LK: I think it provides a very useful tutorial about scales in the Universe... perhaps the only problem with it is that it turns out, in fact, that if I draw a line from the Earth to the limits light has travelled since the Big Bang, this line has only a 1 in 1000 chance of intersecting a galaxy. The odds of finding a needle in a haystack are not much worse. So one problem with the zoom to infinity as depicted in these is they show not enough black, empty space in between.

AM: Are we any closer to understanding this trip from the atom to the Big Bang, only if the element of "time" is involved?

LK: It turns out that we are forever shielded from direct visual observation of the initial Big Bang because as we look farther and farther out, we are guaranteed to hit a wall. The likelihood that our light ray will be scattered by a proton or an electron before it could reach us approaches 100 percent, so that the primordial soup is opaque, more like tomato soup than consomme. We cannot see into it, we can see only its surface.

AM: On the cover art, the background illustration for "Atom" shows particle tracks spiralling with opposite polarities. In choosing to follow an oxygen atom as the tracer for life on earth, does that bias the journey towards animal evolution, since oxygen gas is more a waste or poison for the earliest life here? Or is the atom's odyssey all the various combinations, from carbon dioxide, water, oxygen and ozone that comprise the 'staff of life' chemically?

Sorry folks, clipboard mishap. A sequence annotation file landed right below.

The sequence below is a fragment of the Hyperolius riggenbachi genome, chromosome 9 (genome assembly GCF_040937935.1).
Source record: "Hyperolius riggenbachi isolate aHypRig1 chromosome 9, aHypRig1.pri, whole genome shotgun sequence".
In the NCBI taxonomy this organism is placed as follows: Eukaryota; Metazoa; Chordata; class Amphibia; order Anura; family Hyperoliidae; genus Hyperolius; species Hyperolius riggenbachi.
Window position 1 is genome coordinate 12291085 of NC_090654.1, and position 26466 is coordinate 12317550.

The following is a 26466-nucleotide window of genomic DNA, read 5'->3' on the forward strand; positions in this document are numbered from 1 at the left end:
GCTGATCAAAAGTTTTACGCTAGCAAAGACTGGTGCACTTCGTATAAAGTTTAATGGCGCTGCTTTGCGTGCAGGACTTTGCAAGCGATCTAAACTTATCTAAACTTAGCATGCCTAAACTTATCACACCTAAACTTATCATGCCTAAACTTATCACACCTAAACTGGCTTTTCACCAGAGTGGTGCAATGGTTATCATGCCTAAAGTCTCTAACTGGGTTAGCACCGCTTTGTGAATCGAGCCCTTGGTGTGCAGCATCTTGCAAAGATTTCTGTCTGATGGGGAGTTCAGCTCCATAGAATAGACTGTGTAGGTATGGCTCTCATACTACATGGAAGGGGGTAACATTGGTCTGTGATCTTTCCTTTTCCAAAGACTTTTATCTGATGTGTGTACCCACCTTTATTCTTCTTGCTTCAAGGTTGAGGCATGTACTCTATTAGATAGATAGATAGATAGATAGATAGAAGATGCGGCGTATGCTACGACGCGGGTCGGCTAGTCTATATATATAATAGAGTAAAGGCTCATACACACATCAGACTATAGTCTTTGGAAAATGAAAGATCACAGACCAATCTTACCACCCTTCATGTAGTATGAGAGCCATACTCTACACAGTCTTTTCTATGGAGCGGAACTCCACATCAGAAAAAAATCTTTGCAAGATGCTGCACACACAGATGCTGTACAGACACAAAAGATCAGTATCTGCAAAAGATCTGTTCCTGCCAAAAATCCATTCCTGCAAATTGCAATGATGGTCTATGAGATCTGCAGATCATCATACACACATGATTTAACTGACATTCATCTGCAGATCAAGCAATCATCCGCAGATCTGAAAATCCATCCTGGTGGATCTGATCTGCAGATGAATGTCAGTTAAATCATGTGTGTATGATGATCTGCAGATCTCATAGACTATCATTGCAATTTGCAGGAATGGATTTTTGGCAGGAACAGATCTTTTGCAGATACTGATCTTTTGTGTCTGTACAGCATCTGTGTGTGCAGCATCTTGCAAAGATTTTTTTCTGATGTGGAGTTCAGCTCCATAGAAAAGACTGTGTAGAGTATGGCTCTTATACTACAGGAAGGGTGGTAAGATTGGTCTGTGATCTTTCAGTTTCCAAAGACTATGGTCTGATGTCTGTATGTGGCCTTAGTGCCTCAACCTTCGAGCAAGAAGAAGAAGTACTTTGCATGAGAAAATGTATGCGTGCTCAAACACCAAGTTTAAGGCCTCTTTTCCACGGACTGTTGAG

Tree of life, divided between three major cell types, those with and without a nucleus (Bacterial Prokaryotes and Animal Eukaryotes), preceded by the root of the tree, Archea.

LK: I actually picked oxygen at the beginning without fully understanding the remarkable relationship between oxygen and life. The more I learned, however, the more perfect it seemed, because I wanted to trace the changes that took place in an oxygen atom's 'life-cycle' on earth as it began as part of a geological cycle, then became a part of life as a waste product, and then became an integral part of animal life through respiration. All phases are equally important, I think.

Thus, your question assumes that oxygen as a plant waste product is less important to life than in animal respiration, which I don't think is the case. It does stand to reason, however, that present-day life evolved out of bacteria that thrived without oxygen, perhaps without light and only in hot water. In the first place, in the early Earth, there was no free oxygen. Next, in the absence of oxygen, there was no ozone layer to protect life against the extreme ultraviolet radiation coming from the sun. While there is little doubt that life can survive such conditions, this may nevertheless have inhibited its growth on the surface of the oceans and on land.

AM: Most attempts to detect spectral properties from planetary atmospheres have a kind of rank order of the importance given to these chemical combinations, with oxygen as ozone near the top. This ranking often is higher than water itself, at least for remote sensing in the atmosphere. The appearance of ozone on earth was more about radiation protection from UV than a classic nutrient or waste balance in what is required as biological prerequisites. Could a dead rocky planet get ozone or keep it without the action of some form of biology?

LK: I doubt it. But also remember that many forms of life do not need oxygen.